How to Survive The 4 Horsemen of Failed Relationships
Business owners and professionals often get locked into the financial and technical aspects of business. If you have a business degree or an MBA, you took classes that explored profitable business models, accounting rules and Key Performance Indicators.
And while all of those things are important for a successful business, they don’t cover a fundamental truth… a truth that generally isn’t covered in any business degree that I’ve heard of.
What is that truth? That business success starts with and requires strong and positive relationships. Relationships with customers, with vendors and partners and most of all, relationships with employees. If you don’t have good relationships, then you don’t have a business.
Plays Well With Others
This occurred to me as I was reading Eric Barkers new book Plays Well With Others – the surprising science behind why everything you know about relationships is (mostly) wrong. It’s not strictly a business book, but when you consider the importance of relationships when it comes to building a business, it kind of is…!
Quick overview of the book – for starters, I’d highly recommend it. Eric’s writing is very entertaining – he does a great job of mixing in a lot of stories and then backing up his point with even more science and studies. The overall format of the book is a review of commonly held wisdom when it comes to relationships:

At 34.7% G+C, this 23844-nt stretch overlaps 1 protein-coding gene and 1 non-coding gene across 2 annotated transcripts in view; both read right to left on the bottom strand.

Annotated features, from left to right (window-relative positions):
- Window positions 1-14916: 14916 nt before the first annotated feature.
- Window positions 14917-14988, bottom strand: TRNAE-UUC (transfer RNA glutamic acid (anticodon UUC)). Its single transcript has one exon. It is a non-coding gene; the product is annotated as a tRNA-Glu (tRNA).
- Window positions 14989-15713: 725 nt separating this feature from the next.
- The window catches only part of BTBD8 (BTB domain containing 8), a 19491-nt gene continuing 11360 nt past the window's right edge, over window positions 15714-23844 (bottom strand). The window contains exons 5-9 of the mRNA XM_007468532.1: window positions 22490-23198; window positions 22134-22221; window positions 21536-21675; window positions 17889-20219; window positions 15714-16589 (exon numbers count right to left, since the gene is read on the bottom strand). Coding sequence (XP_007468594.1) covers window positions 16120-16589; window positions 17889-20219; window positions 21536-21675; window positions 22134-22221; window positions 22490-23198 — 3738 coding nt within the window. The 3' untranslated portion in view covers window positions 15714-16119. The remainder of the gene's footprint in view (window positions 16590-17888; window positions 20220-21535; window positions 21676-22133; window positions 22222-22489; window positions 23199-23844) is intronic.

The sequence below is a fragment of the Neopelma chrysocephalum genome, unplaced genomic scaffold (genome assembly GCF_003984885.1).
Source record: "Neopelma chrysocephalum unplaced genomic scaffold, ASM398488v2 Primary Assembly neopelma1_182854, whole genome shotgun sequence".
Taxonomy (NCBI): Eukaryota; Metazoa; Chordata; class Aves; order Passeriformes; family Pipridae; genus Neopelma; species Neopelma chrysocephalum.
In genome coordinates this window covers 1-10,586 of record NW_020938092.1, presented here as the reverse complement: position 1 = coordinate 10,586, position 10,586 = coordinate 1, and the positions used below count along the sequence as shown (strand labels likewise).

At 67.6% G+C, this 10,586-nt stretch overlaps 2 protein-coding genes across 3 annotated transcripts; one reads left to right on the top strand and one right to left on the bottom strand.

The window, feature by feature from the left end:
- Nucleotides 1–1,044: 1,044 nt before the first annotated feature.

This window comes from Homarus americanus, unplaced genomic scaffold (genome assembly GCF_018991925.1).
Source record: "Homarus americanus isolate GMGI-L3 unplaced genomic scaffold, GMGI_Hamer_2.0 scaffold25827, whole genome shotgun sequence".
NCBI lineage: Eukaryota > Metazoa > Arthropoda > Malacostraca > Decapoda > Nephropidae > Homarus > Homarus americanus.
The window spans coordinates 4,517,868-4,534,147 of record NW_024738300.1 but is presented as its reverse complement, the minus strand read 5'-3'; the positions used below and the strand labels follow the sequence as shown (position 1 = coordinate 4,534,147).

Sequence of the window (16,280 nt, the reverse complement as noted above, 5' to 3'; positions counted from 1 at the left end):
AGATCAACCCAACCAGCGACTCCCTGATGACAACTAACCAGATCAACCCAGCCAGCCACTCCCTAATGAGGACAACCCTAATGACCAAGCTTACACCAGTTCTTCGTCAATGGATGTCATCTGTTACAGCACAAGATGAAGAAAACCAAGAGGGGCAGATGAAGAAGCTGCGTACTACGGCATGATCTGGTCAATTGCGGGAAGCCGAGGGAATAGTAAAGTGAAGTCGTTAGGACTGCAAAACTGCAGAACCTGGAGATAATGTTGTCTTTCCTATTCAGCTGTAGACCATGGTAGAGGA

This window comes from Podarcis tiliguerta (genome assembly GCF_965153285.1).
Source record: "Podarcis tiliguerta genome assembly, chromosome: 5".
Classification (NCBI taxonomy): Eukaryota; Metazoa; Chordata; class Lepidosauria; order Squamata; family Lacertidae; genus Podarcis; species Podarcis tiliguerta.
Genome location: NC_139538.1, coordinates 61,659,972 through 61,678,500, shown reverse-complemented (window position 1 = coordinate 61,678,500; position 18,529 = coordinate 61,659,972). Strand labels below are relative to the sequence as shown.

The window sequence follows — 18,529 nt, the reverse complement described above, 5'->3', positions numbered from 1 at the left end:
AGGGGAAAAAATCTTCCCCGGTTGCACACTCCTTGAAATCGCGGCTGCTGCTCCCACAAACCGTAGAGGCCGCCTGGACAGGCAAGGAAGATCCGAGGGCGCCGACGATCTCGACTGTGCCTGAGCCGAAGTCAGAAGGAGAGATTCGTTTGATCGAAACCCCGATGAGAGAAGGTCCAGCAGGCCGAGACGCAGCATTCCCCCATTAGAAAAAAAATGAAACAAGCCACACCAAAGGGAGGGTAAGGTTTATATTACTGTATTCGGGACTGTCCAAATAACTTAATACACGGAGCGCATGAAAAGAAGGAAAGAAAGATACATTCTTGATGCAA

- Can you ‘judge a book by it’s cover’?
- Is ‘a friend in need, a friend indeed’?
- Does ‘love conquer all’?
- Is ‘no man an island’?
He then takes the framework and runs it through the equivalent of a ‘Mythbusters’ approach – generating a lot of great background before honing in on specific ideas that you can use to help be more adept at making and keeping relationships.
The 4 Horsemen of Failed Relationships
In the section about love conquering all, he digs into some of the ideas from John Gottman. Gottman is one of the foremost researchers on relationships and marriage and he’s spent a lifetime researching why marriages succeed and why they fail. In fact, he’s gotten so good at this topic that he can predict couples that will be divorced within 3 years… with a 94% accuracy rate!!!
This is a guy who really understands what makes relationships work (or fail).
And if you boil his hard earned wisdom down, he’s discovered that unhappy couples tend to make the same 4 mistakes. These 4 problems he calls the 4 Horsemen and they predict divorce 83.3% of the time. In other words, if you can avoid these mistakes, you increase your odds of a successful relationship by a lot. What are these issues? Here’s a quick rundown of the 4 Horsemen of Failed Relationships:
Criticism (versus complaints)
Complaining in a relationship is actually healthy – it’s critical to be able to share problems (perceived or real) and have open communication. But criticism is not healthy. What’s the difference? Complaining is when I say you didn’t take the trash out. Criticism is when I say you didn’t take the trash out because you’re a horrible person. A complaint is about an event, a criticism is about a person.
As you might imagine, people generally don’t respond well to attacks on their fundamental personality. Try to stay focused on the event and avoid the personal criticisms.